While many businesses have a definitive business plan, only a small percentage devote much effort to "What if something goes wrong?" planning. Because so few actually do this, business owners and managers that have a series of contingency plans can gain a step or two on the competition by remembering the value of Plan B thinking—Always Have a Plan B.
The best way to predict the future is to plan it.— Peter Drucker
2. Business Proposals
A successful business proposal is one of the most cost-effective ways for any organization to produce short-term income. However, far too many business owners and managers overlook this strategy altogether.
I especially recommend the regular use of unsolicited business proposals—a proposal that has not been specifically requested by the prospective customer. An unsolicited proposal is often more successful than traditional requested proposals. The higher success ratio is due in part to less competition. In a surprising number of situations, winning proposals can be as short as one page.
Successful proposals usually lead to immediate business.— Stephen Bush
3. Focus on Business Negotiating
Effective negotiating represents one of the best short-term opportunities to help your bottom line by reducing expenses immediately. If you aren't currently devoting time and energy in this area, you are probably paying "full sticker price" for many products and services. To help avoid paying full sticker price for anything, refer to the following table for eight primary negotiating candidates:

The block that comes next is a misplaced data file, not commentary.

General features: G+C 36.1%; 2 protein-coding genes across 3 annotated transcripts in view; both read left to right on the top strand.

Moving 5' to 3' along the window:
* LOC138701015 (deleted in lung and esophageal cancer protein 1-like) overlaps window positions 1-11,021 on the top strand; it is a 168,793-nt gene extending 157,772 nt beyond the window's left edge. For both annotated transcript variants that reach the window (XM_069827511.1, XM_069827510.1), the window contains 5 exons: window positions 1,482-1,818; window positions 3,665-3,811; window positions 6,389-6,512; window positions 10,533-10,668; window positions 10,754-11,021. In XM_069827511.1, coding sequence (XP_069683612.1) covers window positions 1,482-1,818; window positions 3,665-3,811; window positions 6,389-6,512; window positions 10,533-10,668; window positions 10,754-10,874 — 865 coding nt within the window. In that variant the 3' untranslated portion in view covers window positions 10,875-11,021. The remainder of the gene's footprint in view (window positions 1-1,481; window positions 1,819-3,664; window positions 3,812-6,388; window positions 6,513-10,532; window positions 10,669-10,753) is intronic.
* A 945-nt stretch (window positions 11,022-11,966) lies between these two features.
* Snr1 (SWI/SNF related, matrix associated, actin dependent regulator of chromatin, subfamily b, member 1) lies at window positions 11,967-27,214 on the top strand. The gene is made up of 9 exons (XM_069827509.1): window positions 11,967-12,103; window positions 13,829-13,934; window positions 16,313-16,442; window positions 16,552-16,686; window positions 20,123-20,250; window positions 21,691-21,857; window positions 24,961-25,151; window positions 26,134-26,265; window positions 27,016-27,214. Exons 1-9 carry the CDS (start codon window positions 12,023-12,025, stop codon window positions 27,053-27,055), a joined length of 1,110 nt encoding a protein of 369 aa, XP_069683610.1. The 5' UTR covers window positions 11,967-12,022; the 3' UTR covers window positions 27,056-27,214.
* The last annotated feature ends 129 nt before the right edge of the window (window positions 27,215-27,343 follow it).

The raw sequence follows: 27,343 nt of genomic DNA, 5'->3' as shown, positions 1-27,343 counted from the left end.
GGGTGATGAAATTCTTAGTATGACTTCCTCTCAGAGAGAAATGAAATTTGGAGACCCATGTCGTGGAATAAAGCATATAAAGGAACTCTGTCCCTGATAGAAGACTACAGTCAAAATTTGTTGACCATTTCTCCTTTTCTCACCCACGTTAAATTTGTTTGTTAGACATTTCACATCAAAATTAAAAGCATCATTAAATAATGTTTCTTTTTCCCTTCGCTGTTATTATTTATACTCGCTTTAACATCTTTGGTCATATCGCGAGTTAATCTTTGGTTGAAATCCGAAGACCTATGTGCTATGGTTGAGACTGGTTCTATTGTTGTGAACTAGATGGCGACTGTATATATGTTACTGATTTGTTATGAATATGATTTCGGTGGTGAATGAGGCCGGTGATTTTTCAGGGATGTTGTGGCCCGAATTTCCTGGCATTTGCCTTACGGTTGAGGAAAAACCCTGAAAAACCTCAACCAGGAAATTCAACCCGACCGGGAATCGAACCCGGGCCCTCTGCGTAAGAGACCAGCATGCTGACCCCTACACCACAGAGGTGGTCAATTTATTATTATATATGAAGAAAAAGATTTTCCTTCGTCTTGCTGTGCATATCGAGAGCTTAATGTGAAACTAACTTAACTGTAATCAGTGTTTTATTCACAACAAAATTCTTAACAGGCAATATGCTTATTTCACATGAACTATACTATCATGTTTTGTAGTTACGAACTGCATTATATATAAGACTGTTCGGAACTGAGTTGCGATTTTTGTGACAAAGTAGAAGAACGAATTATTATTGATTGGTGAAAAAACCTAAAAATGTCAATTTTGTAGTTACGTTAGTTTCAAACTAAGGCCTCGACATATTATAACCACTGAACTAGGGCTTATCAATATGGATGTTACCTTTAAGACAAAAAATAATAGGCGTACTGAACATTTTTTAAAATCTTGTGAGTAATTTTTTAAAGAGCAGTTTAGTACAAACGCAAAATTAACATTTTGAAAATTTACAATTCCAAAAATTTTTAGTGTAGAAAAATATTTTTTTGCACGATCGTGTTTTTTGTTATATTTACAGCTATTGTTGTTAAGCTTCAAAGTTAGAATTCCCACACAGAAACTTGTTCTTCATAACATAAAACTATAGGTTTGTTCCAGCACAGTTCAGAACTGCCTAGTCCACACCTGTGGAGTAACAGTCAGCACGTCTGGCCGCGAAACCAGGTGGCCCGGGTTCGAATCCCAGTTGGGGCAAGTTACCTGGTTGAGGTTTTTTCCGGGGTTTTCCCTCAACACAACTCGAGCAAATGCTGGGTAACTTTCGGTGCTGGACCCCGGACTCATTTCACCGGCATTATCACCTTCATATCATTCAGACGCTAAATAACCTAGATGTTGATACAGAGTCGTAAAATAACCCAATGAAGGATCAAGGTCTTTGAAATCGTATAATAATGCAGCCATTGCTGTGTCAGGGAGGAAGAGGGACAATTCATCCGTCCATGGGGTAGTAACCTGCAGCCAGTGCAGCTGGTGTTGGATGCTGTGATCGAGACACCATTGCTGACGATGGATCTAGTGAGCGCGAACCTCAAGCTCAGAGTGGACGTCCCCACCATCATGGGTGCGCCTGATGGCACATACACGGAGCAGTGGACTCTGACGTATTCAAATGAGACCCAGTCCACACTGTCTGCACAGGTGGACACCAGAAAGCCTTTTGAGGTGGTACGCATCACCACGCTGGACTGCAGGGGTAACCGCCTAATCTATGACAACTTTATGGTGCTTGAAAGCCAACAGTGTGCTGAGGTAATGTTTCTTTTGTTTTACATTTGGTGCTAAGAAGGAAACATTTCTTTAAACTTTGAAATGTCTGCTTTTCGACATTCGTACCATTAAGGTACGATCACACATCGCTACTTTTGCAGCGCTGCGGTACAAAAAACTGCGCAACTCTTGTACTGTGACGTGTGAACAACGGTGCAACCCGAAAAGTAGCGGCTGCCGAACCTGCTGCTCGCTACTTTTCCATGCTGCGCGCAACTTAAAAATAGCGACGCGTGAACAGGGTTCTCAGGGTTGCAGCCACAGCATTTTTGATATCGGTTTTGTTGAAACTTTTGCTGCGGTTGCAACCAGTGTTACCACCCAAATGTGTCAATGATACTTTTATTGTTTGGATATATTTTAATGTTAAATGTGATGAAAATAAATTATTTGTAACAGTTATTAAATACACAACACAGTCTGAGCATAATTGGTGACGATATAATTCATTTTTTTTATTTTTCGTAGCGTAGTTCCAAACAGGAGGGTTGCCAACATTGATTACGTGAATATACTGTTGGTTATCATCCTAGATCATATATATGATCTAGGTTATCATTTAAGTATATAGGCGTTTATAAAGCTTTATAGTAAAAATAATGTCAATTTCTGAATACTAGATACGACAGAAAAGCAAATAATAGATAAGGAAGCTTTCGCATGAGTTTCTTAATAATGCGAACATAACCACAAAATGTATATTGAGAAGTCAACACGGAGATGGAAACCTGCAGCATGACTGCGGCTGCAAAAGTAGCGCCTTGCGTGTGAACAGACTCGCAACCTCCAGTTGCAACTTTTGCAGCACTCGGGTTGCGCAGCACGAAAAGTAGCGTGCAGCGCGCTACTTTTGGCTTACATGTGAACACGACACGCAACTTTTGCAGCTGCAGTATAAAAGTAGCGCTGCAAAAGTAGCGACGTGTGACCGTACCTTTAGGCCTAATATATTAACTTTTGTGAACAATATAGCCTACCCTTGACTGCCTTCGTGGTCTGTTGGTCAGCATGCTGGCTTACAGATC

You will never make more money than when you are negotiating.— Roger Dawson
Opportunities to Negotiate: 8 Examples
- Accounting, Legal and Financial Fees
- Credit Card Processing Fees
- Working Capital Financing
- Marketing and Sales Expenses
- Commercial Mortgage Loans
- Utility Costs
- Business Loan Refinancing
- Manufacturing Costs and Supplier Agreements
4. Remember the Power of No
Even with our expanding vocabularies, it is remarkable how often we get derailed by little words like "yes" and "no." But both "yes" and "no" are indispensible in negotiating.
The oldest, shortest words — ‘yes’ and ‘no’ — are those which require the most thought.— Pythagoras